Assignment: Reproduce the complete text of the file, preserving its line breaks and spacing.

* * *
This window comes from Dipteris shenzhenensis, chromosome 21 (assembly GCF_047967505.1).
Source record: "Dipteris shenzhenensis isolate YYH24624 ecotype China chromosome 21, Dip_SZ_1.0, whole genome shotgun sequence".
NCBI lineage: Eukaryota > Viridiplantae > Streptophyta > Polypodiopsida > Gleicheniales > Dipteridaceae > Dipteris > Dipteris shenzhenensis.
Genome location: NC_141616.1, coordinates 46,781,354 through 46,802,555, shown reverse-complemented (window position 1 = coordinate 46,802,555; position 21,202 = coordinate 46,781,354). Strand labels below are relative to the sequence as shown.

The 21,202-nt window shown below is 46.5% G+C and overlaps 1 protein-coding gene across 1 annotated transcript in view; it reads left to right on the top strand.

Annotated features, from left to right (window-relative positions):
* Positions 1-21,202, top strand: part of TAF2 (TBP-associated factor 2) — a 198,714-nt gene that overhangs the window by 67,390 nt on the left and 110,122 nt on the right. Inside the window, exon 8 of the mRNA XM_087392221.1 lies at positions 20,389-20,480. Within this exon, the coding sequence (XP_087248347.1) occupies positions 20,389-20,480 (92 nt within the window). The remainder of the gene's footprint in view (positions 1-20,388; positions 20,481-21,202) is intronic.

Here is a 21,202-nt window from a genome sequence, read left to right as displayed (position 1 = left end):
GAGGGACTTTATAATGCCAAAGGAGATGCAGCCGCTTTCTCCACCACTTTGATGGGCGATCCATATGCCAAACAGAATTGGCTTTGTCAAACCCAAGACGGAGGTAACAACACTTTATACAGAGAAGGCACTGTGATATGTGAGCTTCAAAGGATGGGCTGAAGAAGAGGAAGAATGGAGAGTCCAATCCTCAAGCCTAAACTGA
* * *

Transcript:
This window comes from Dipteris shenzhenensis, chromosome 21 (assembly GCF_047967505.1).
Source record: "Dipteris shenzhenensis isolate YYH24624 ecotype China chromosome 21, Dip_SZ_1.0, whole genome shotgun sequence".
NCBI lineage: Eukaryota > Viridiplantae > Streptophyta > Polypodiopsida > Gleicheniales > Dipteridaceae > Dipteris > Dipteris shenzhenensis.
Genome location: NC_141616.1, coordinates 46,781,354 through 46,802,555, shown reverse-complemented (window position 1 = coordinate 46,802,555; position 21,202 = coordinate 46,781,354). Strand labels below are relative to the sequence as shown.

The 21,202-nt window shown below is 46.5% G+C and overlaps 1 protein-coding gene across 1 annotated transcript in view; it reads left to right on the top strand.

Annotated features, from left to right (window-relative positions):
* Positions 1-21,202, top strand: part of TAF2 (TBP-associated factor 2) — a 198,714-nt gene that overhangs the window by 67,390 nt on the left and 110,122 nt on the right. Inside the window, exon 8 of the mRNA XM_087392221.1 lies at positions 20,389-20,480. Within this exon, the coding sequence (XP_087248347.1) occupies positions 20,389-20,480 (92 nt within the window). The remainder of the gene's footprint in view (positions 1-20,388; positions 20,481-21,202) is intronic.

Here is a 21,202-nt window from a genome sequence, read left to right as displayed (position 1 = left end):
GAGGGACTTTATAATGCCAAAGGAGATGCAGCCGCTTTCTCCACCACTTTGATGGGCGATCCATATGCCAAACAGAATTGGCTTTGTCAAACCCAAGACGGAGGTAACAACACTTTATACAGAGAAGGCACTGTGATATGTGAGCTTCAAAGGATGGGCTGAAGAAGAGGAAGAATGGAGAGTCCAATCCTCAAGCCTAAACTGA